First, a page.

Gunners fear title hope slipping
ARSENAL’S dressing room was neither quiet nor harmonious in the immediate aftermath of Tottenham’s audacious smash-and-grab at the Emirates on Wednesday night.
But among the heated recriminations between seniors for mistakes made on the night, Emmanuel Adebayor revealed there is a genuine fear the Gunners’ title chances are under serious threat already.
There was irony in the fact that striker Adebayor insisted that, as temperatures rose, several players had to bite their lips for fear of saying something that, with the hindsight afforded by a night’s rest, they might have had cause to regret.
Not least of which is the fact that he himself had suggested in the build-up to the match that Spurs were “really bad”, and Cesc Fabregas had offered the provocative view that their neighbours might not even be a match for Arsenal Ladies at the moment.
But his analysis of where Arsenal’s title pretensions now lie was equally brutal and to the point. And they could be summed up pretty much as follows: much more of this and we can forget it.
“There is a lot of disappointment because we did everything we could but still ended up with one point,” said a frustrated Adebayor.
“The season is long and we have to keep going, but we don’t have the right to drop points any more.
“It’s not against the top four we always drop the points – this time it’s against Tottenham, who are bottom of the league. I’m tired of saying that. We don’t want to drop points any more.
“We have to keep going but to keep dropping points? You can never be champions.”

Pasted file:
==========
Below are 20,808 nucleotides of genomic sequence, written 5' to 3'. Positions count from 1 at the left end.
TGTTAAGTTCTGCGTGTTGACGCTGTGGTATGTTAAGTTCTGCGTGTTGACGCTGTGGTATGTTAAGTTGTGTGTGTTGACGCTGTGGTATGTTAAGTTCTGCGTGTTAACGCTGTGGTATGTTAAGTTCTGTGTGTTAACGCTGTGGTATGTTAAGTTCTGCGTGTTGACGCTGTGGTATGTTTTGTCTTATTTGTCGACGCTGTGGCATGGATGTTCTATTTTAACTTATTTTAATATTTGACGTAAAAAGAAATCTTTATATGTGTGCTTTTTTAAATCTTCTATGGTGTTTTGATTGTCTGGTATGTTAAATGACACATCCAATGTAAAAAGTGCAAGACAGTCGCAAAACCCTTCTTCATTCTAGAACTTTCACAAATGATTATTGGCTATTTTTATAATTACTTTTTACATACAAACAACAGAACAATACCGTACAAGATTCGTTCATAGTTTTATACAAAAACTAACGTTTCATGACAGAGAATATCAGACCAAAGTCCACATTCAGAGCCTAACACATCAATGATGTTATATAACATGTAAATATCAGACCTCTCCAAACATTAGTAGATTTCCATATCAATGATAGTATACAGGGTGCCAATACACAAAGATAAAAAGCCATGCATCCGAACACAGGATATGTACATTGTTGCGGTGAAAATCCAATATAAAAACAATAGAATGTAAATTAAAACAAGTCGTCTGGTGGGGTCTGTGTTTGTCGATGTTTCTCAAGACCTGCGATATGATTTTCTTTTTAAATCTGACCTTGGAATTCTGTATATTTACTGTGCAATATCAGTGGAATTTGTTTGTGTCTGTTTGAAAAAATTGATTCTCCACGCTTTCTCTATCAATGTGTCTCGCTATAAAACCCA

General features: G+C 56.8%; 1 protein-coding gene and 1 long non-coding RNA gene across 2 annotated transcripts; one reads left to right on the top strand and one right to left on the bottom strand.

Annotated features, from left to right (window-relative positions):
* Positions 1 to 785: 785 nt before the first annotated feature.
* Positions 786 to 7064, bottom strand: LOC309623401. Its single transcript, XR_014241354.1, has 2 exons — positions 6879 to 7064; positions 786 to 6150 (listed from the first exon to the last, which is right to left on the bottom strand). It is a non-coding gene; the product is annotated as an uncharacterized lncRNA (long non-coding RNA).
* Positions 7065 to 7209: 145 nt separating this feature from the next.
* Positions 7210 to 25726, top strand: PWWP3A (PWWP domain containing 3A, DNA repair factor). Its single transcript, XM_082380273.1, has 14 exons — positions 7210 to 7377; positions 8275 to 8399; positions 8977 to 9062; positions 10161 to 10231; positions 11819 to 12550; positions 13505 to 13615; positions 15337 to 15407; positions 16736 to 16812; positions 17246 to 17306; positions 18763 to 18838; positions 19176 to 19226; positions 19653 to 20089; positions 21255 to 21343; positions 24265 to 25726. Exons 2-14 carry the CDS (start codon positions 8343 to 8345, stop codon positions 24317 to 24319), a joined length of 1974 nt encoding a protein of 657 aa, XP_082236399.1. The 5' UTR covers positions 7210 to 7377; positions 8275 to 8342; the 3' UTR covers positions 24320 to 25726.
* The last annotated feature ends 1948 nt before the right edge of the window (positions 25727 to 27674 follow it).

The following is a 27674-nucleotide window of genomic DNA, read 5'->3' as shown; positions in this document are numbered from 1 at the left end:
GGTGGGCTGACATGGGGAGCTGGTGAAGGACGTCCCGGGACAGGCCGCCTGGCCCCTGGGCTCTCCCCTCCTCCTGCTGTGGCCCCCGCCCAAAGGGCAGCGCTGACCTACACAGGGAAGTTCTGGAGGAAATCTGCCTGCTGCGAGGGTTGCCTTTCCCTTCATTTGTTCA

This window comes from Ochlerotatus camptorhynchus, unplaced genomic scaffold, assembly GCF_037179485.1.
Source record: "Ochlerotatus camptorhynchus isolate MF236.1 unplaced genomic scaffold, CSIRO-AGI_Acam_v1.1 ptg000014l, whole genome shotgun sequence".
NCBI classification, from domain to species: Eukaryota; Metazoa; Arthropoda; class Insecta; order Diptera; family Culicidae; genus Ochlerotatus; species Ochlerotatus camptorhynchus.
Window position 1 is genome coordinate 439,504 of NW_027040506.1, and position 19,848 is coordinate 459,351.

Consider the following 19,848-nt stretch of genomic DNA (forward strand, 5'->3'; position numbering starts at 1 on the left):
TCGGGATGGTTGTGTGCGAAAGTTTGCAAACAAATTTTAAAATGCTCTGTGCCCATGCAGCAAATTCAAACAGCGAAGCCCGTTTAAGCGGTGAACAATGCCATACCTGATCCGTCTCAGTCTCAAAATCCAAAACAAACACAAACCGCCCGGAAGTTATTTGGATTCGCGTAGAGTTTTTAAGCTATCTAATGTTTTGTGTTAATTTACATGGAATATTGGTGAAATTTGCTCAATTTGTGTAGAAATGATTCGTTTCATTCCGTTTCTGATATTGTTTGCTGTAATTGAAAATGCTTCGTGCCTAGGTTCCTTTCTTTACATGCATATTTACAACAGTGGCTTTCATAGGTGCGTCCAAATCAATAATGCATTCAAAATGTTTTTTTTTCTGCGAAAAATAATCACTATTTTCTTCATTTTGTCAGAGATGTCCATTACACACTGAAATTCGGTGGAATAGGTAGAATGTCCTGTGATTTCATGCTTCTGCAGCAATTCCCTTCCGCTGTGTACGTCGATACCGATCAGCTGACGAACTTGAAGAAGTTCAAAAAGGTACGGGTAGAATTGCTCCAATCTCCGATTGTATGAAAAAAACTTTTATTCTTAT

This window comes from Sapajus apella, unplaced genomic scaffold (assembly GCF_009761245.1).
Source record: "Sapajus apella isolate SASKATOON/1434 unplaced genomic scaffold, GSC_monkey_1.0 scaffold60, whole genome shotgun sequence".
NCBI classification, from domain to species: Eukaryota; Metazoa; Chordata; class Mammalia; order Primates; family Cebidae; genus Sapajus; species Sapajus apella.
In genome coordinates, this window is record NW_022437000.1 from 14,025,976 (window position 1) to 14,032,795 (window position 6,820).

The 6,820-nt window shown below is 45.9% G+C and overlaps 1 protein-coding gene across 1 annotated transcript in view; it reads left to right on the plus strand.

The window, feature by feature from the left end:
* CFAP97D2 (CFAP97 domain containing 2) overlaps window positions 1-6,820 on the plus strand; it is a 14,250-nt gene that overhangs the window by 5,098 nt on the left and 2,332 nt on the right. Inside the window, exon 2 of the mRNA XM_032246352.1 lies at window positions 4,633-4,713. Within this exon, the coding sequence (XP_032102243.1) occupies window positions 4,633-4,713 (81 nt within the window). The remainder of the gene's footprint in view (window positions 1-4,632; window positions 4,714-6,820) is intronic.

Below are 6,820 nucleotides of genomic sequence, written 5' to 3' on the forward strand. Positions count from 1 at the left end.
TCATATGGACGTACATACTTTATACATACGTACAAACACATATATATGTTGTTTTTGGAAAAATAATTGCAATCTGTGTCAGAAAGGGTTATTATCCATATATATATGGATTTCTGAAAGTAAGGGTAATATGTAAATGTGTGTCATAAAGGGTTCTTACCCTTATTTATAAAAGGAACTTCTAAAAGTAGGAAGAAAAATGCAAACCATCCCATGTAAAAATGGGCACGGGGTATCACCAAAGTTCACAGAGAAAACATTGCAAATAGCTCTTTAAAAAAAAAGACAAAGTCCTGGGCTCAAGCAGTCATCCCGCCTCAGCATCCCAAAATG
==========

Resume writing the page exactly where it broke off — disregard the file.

At the end of the dressingroom inquest Gael Clichy was said to be particularly distraught about his role in Spurs’ third goal. It was the Frenchman’s slip on the left flank that was pounced on by Jermaine Jenas, who curled the ball past Manuel Almunia.
But Clichy was by no means the only one culpable in a team display of inefficient defending that incensed Arsene Wenger and left him questioning the intelligence of some of his players in his own post-match assessment.
Adebayor added: “It is always better to go home from the match and learn our lessons. Then we will get together and tell the truth. The nerves will calm down and everyone will have to accept their critics.”
That might be true, but manager Wenger is likely to be the fiercest after the Gunners slipped further behind leaders Liverpool and Chelsea.
With Manchester United and Chelsea to come next month, the potential for further drift will not be lost on him or his players.
Wenger accepted full blame for tactical decisions against Tottenham, including removing his two most potent threats in Theo Walcott and Robin van Persie late on with the intention of closing out a game Arsenal led 4-2.
“If I do not do it and they score two goals everybody says you made a big mistake by not securing the game,” he said.
“Maybe we would have scored more if they had stayed on, or maybe conceded three. Who knows?”
But after suggesting that his players lacked maturity Wenger qualified that statement with the rather confusing and seemingly contradictory point that it was not on grounds of experience or age but in terms of intelligence.
“My players are intelligent and some of them will learn from their mistakes,” he said, leaving the possibility that some might not hanging in the air.
Tomorrow Arsenal will have the chance at Stoke to show what they have learnt from their painful derby draw.
That will provide a platform to get much frustration off their chests.
GLUM: Adebayor knows Arsenal should have won after being two goals up with just minutes to go against Tottenham